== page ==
I wasn’t surprised to find that the APX liked defensive ammunition better than other loads. My best groups measured were with Winchester’s Ranger 147-­grain duty round. Not only did it provide the best groups, but it impacted point of aim for me as well. This lends credence that the APX lineup was manufactured with law enforcement and military standards in mind.

Right from the box, both guns made easily work of torso-sized targets at 25 yards with a variety of defensive loads.

Many manufacturers are content if their pistols print five-­shot groups that measure 3 to 5 inches at 25 yards. My tests produced an average of 3-­inch groups with the Compact, so I consider this pistol’s accuracy as par. The Compact’s short grip and reduced sight radius plays a part, as does the trigger weight.

Overall, the APX Centurion and Compact shoot well and are easy to manage recoil due to the low bore axis. Although the Compact was too small for my hands, it doesn’t mean it’s too small for yours. However, Beretta missed the boat by not including at least one magazine extension or larger-­capacity magazine with each pistol as other companies already do.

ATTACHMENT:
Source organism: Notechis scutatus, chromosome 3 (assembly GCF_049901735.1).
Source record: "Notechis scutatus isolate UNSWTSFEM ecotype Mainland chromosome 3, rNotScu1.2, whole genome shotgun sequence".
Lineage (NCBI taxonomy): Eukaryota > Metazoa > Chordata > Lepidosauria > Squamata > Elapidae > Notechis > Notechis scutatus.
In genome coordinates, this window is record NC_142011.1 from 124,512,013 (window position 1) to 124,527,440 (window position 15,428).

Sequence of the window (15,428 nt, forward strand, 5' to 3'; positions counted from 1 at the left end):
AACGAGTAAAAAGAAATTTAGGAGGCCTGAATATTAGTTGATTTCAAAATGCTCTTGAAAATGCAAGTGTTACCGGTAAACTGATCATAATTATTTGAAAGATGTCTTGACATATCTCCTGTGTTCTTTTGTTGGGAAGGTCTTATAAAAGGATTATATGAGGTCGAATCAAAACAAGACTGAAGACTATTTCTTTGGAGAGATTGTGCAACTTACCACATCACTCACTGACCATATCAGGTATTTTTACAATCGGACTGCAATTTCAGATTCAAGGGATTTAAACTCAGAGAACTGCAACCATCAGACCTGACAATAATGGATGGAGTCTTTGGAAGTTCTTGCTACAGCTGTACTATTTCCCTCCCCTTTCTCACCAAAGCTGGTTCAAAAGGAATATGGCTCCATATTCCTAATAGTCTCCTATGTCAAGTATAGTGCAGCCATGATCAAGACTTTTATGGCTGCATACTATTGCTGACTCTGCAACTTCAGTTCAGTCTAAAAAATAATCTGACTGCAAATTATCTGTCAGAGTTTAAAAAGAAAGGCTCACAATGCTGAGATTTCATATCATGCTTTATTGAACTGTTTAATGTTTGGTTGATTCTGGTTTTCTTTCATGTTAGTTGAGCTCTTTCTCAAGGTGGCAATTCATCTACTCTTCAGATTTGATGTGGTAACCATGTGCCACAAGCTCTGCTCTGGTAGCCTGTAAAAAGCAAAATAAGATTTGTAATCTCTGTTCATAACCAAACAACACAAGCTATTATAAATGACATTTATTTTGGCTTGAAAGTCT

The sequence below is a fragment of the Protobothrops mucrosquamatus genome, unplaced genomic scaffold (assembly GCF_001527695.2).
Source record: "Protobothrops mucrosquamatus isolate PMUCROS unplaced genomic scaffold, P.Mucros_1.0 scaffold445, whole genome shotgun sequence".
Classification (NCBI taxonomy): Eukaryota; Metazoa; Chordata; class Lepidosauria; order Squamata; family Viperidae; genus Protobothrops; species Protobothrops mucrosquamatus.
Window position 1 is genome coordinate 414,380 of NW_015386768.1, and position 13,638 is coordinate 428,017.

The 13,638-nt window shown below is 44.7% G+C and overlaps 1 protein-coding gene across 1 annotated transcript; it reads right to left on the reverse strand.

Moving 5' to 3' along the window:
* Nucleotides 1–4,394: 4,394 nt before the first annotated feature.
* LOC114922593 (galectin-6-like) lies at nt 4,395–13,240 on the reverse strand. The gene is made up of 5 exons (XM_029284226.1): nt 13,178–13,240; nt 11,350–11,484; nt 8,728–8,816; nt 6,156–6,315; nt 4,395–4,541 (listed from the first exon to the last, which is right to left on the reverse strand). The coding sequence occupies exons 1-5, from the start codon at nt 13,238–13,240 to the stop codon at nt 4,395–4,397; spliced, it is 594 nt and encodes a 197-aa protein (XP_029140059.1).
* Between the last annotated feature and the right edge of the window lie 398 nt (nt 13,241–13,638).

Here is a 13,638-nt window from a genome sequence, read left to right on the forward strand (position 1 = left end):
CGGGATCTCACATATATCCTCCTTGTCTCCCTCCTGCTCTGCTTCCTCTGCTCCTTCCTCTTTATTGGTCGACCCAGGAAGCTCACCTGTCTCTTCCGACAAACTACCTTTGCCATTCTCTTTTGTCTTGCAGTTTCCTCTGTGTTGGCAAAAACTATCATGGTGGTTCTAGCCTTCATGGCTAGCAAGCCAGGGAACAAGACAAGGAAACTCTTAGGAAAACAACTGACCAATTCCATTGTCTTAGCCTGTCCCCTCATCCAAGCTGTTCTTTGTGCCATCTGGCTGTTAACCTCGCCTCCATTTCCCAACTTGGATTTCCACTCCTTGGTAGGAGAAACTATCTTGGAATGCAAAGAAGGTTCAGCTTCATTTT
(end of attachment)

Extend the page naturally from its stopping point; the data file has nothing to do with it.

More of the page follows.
The triggers are good for carry and recreational shooting. The overtravel limiter is a desirable feature and makes a difference. Interchangeability of magazines is handy and there are a host of accessory magazines available through


Disassembly is not for the faint of heart. A simple universal tool could help at the range should a person want to disassemble this pistol or change the grip.

Just one gun?

Having owned and carried a variety of pistols, one could hardly say that I’m beholden to any specific brand. I change guns like most folks change clothes. Whether daily carry, training or competition, a handgun for me is a tool.

Your best asset when buying any gun is knowledge, so go handle and shoot as many different ones as you can. My hands know what they like and guns that feel good in my hands are always my first choice. I am a creature of habit but realize that there is no one gun for everyone. With the addition of the APX Centurion and Compact models, it’s apparent that Beretta is aware of that, too.